# Solve the linear equations by considering y as a function of x, that is, y = y(x). y'+2y=4

Solve the linear equations by considering y as a function of x, that is, $$y = y(x)$$.
$$y'+2y=4$$

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Szeteib
Variation of parameters
First, solve the linear homogeneous equation by separating variables. Rearranging terms in the equation gives
$$\displaystyle{y}'=-{2}{y}\Leftrightarrow\frac{{{\left.{d}{y}\right.}}}{{{\left.{d}{x}\right.}}}=-{2}{y}\Leftrightarrow\frac{{{\left.{d}{y}\right.}}}{{y}}=-{2}{\left.{d}{x}\right.}$$
Now, the variables are separated, x appears only on the right side, and y only on the left.
Integrate the left side in relation to y, and the right side in relation to x
$$\displaystyle\int\frac{{{\left.{d}{y}\right.}}}{{y}}=-{2}\int{\left.{d}{x}\right.}$$
Which is
$$\displaystyle \ln{{\left|{{y}}\right|}}=-{2}{x}+{c}$$
By taking exponents, we obtain
$$\displaystyle{\left|{{y}}\right|}={e}^{{-{2}{x}+{c}}}={e}^{{-{2}{x}}}\cdot{e}^{c}$$
Hence,we obtain
$$\displaystyle{y}={C}{e}^{{-{2}{x}}}$$
where $$\displaystyle{C}\:=\pm{e}^{c}{\quad\text{and}\quad}{y}_{{c}}={e}^{{-{2}{x}}}$$ is the complementary solution .
Next, we need to find the particular solution $$y_p$$.
Therefore, we consider $$uy_c$$, and try to find u, a function of x, that will make this work.
Let's assume that $$uy_c$$ is a solution of the given equation. Hence, it satisfies the given equation.
Substituting $$uy_c$$, and its derivative in the equation gives
$$\displaystyle{\left({u}{y}_{{c}}\right)}'+{2}{u}{y}_{{c}}={4}$$
$$\displaystyle{u}'{y}_{{c}}+{u}{y}'_{{c}}+{2}{u}{y}_{{c}}={4}$$
$$\displaystyle{u}'{y}_{{c}}+\underbrace{{{u}{\left({y}'_{{c}}+{2}{y}_{{c}}\right)}}}_{{\text{=0 }\ }}={4}$$
since $$y_c$$ is a solution
Therefore,
$$\displaystyle{u}'{y}_{{c}}={4}\Rightarrow{u}'=\frac{4}{{{y}_{{c}}}}$$
which gives
$$\displaystyle{u}=\int\frac{4}{{{y}_{{c}}}}{\left.{d}{x}\right.}$$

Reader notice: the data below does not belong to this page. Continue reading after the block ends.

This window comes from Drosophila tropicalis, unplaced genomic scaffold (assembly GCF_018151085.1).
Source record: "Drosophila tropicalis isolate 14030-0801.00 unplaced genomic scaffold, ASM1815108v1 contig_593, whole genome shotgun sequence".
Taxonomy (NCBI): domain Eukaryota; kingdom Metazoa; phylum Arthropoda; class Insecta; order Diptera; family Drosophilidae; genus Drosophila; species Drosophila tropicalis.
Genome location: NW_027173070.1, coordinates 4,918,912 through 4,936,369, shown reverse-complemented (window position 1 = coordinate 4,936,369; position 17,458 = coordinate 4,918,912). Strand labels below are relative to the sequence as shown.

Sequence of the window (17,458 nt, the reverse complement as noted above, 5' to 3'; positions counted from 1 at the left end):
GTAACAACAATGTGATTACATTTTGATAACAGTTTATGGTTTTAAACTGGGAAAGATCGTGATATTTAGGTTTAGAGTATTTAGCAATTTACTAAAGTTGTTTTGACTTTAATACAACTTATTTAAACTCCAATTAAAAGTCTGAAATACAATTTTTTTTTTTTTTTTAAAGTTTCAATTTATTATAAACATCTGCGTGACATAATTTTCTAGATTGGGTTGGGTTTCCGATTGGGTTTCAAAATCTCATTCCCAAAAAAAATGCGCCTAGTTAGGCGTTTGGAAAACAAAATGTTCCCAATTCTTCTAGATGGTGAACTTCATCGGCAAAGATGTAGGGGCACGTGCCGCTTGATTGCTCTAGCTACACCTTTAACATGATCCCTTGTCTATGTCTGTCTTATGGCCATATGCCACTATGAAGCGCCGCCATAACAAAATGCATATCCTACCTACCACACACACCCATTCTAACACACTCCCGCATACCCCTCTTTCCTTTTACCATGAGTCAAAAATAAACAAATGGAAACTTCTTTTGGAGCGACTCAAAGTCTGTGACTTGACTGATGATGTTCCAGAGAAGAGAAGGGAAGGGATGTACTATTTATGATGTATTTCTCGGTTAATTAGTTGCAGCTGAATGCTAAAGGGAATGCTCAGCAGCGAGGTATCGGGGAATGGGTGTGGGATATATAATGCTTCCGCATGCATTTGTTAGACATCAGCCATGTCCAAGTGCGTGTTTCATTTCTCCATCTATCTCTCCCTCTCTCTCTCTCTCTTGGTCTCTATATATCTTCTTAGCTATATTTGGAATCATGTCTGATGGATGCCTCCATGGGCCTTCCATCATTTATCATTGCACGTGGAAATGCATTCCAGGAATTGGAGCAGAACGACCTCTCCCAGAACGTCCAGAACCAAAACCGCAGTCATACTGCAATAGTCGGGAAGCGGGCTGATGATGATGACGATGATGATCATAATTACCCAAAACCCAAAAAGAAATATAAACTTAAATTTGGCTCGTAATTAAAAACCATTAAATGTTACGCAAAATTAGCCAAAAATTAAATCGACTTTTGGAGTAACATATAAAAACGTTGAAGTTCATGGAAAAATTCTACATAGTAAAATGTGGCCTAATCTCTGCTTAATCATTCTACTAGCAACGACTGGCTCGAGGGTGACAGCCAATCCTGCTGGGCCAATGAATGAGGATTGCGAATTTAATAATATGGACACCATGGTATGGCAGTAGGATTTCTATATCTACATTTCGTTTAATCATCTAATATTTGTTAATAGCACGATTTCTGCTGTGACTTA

Now, we can find the function u:
$$\displaystyle{u}=\int{\left(\frac{4}{{{e}^{{-{2}{x}}}}}\right)}{\left.{d}{x}\right.}$$
$$\displaystyle={4}\int{e}^{{{2}{x}}}{\left.{d}{x}\right.}$$
$$\displaystyle={4}\cdot\frac{1}{{2}}{e}^{{{2}{x}}}+{c}_{{1}}$$
$$\displaystyle={2}{e}^{{{2}{x}}}+{c}_{{1}}$$
Since we need to find only one function that will male this work, we don’t need to introduce the constant of integration c. Hence,
$$\displaystyle{u}={2}{e}^{{{2}{x}}}$$
Recall that $$y_p=uy_c$$
Therefore
$$\displaystyle{y}_{{p}}={e}^{{-{2}{x}}}\cdot{2}{e}^{{{2}{x}}}$$
=2 The general solution is
$$y=Cy_c+y_p$$
$$\displaystyle={C}{e}^{{-{2}{x}}}+{2}$$
Integration Factor technique
This equation is linear with $$\displaystyle{P}{\left({x}\right)}={2}{\quad\text{and}\quad}{Q}{\left({x}\right)}={e}^{x}$$
Hence,
$$\displaystyle{h}=\int{2}{\left.{d}{x}\right.}={2}{x}$$
So, an integrating factor is
$$\displaystyle{e}^{h}={e}^{{{2}{x}}}$$
and the general solution is
$$\displaystyle{y}{\left({x}\right)}={e}^{{-{h}}}{\left({c}+\int{Q}{e}^{h}{\left.{d}{x}\right.}\right)}$$
$$\displaystyle={e}^{{-{2}{x}}}{\left({c}+\int{4}{e}^{{{2}{x}}}{\left.{d}{x}\right.}\right)}$$
$$\displaystyle={e}^{{-{2}{x}}}{\left({c}+{4}\cdot\frac{1}{{2}}{e}^{{{2}{x}}}\right)}$$
$$\displaystyle={c}{e}^{{-{2}{x}}}+{2}$$
Answer $$\displaystyle{y}={C}{e}^{{-{2}{x}}}+{2}$$